1. The implication is completely wrong
    2. The implication is somewhat right
    3. The implication is right
  • Correctness focuses on the text following the first sentence. It can be the case that the conclusion is wrong, but the given information is still correct.
    1. The information that is given is wrong
    2. Some of the information is wrong
    3. The information is correct
  • Completeness, this means all the relevant information is in the answer. Sometimes the answer is technically correct but not very usable by an organization. In this case, this will also have negative results for the completeness.
    1. A lot of crucial information is missing
    2. Some crucial information is missing
    3. All crucial information is in the answer

To summarize the method for comparing the different LLMs, an overview is given in Figure 2. This figure depicts the process of fine-tuning using the two models and the two clusters. Then scoring all five models on the two question sets using the three metrics.

Figure 2 - Method for comparing the Custom LLMs

Figure 2 - Method for comparing the Custom LLMs

The generated responses of each model along with the score for each metric can be found in Appendix C.

6. Analyzing the results

Cluster 1 - core 69% 73% 77%
Cluster 1 - process 81% 87% 78%
Average cluster 1 75% 80% 78%
Cluster 2 - core 84% 74% 77%
Cluster 2 -process 87% 90% 78%
Average cluster 2 86% 82% 78%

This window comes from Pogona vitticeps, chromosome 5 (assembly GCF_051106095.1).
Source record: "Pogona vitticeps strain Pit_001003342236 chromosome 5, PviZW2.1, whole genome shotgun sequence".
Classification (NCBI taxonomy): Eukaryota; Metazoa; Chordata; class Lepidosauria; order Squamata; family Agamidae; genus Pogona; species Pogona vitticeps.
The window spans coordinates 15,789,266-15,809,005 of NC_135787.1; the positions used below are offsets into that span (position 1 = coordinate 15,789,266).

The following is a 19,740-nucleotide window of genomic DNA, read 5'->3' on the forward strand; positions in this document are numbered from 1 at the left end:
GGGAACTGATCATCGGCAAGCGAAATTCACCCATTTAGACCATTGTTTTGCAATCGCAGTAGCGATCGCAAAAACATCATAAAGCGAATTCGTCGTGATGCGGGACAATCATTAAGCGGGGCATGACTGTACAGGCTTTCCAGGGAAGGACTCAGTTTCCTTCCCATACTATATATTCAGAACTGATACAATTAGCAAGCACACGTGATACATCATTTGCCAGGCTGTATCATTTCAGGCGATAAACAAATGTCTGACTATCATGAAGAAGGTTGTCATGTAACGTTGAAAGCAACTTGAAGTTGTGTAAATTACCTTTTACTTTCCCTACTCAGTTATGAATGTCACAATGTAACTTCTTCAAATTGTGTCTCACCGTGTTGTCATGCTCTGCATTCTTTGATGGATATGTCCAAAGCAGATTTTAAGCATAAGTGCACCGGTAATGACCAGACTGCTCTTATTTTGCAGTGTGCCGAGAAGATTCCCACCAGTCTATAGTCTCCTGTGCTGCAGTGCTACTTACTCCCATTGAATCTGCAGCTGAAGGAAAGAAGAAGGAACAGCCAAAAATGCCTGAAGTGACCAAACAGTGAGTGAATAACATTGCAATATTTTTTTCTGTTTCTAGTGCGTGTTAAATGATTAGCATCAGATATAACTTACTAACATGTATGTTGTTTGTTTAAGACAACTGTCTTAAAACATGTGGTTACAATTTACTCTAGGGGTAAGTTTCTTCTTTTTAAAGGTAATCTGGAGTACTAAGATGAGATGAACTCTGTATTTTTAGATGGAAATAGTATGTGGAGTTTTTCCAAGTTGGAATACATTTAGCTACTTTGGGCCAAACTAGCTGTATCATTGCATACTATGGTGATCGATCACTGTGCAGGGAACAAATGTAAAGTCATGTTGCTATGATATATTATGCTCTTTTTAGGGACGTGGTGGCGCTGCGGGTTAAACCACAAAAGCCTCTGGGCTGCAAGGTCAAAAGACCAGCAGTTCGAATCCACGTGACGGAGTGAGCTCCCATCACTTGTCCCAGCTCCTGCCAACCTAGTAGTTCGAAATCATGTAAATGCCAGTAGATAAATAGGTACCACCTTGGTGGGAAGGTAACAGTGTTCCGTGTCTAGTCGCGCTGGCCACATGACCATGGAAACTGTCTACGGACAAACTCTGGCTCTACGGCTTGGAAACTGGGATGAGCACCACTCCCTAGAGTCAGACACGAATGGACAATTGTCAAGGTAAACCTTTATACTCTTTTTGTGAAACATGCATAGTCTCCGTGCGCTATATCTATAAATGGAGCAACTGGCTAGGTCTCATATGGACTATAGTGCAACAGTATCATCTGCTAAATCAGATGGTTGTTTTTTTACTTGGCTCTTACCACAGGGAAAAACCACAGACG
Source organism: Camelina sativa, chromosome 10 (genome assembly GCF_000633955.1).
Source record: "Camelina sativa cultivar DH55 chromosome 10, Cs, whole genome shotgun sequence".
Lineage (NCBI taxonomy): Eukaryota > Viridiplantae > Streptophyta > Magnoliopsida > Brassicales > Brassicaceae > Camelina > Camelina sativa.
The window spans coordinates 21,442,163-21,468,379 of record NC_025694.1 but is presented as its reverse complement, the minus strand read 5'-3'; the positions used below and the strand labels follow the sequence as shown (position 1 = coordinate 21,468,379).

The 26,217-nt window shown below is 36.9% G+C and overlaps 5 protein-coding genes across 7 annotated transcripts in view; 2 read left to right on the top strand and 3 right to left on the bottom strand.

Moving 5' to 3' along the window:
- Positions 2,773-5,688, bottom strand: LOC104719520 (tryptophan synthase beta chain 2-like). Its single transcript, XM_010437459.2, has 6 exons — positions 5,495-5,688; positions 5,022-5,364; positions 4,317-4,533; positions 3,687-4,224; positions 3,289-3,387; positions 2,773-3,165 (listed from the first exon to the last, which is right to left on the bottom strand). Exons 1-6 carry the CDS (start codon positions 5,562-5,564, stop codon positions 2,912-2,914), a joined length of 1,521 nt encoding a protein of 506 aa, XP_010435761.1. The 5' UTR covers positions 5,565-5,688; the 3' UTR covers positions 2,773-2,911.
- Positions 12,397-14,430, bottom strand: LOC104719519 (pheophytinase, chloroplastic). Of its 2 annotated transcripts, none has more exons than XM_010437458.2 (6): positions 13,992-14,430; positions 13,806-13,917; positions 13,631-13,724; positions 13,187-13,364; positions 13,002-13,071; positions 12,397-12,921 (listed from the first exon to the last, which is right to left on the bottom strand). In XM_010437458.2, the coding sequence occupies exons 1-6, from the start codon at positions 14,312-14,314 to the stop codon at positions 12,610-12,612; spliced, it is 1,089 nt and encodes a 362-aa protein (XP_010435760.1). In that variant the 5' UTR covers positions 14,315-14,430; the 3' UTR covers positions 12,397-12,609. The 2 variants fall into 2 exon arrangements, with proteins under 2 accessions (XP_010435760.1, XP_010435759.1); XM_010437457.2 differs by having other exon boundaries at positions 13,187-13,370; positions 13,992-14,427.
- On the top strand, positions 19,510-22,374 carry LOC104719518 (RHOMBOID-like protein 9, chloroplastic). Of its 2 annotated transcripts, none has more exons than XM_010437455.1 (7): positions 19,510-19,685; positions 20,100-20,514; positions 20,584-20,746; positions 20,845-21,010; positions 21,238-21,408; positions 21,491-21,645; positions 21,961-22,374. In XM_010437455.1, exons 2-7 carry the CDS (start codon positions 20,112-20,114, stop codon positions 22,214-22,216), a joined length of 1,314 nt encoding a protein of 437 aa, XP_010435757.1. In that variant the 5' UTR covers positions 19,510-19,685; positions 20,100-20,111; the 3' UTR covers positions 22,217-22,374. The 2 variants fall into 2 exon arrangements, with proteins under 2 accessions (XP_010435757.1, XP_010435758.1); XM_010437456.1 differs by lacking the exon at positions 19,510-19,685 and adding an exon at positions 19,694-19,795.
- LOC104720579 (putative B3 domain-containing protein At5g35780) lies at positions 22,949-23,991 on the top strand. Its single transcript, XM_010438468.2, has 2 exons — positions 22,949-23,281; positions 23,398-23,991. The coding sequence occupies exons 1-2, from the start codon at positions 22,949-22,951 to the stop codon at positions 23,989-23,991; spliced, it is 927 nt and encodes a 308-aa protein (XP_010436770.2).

The above table shows the results of the scoring process in %. This percentage is calculated by determining how many points are scored out of nine (three points for three metrics). Note that ChatGPT is the same in both clusters since this model is not fine-tuned. In the first cluster ChatGPT outperforms the other models on the core questions, meaning ChatGPT better responded to the substantive questions on the AIA. However, the fine-tuned models outperformed ChatGPT when it comes to the process questions, meaning the fine-tuned models are better at answering questions related to the practical implementation of the AIA. In cluster 2, external documents are added to the fine-tuning trainset. This improves the score of SearchWithOpenAI significantly and improves the score of the Llama Index model slightly. ChatGPT still outperforms Llama Index in the core questions but Llama Index is the best at answering the process questions of all models. SearchWithOpenAI outperforms ChatGPT in answering both the core questions and the process questions. An important advantage of SearchWithOpenAI to note here is that this model also gives the reference where a certain answer was found in the documents, as seen in Figure 3. This means the model is very explainable to users, and it is easy to validate if an answer is correct. This is not done correctly 100% of the times, but in most generated answers, the reference was relevant.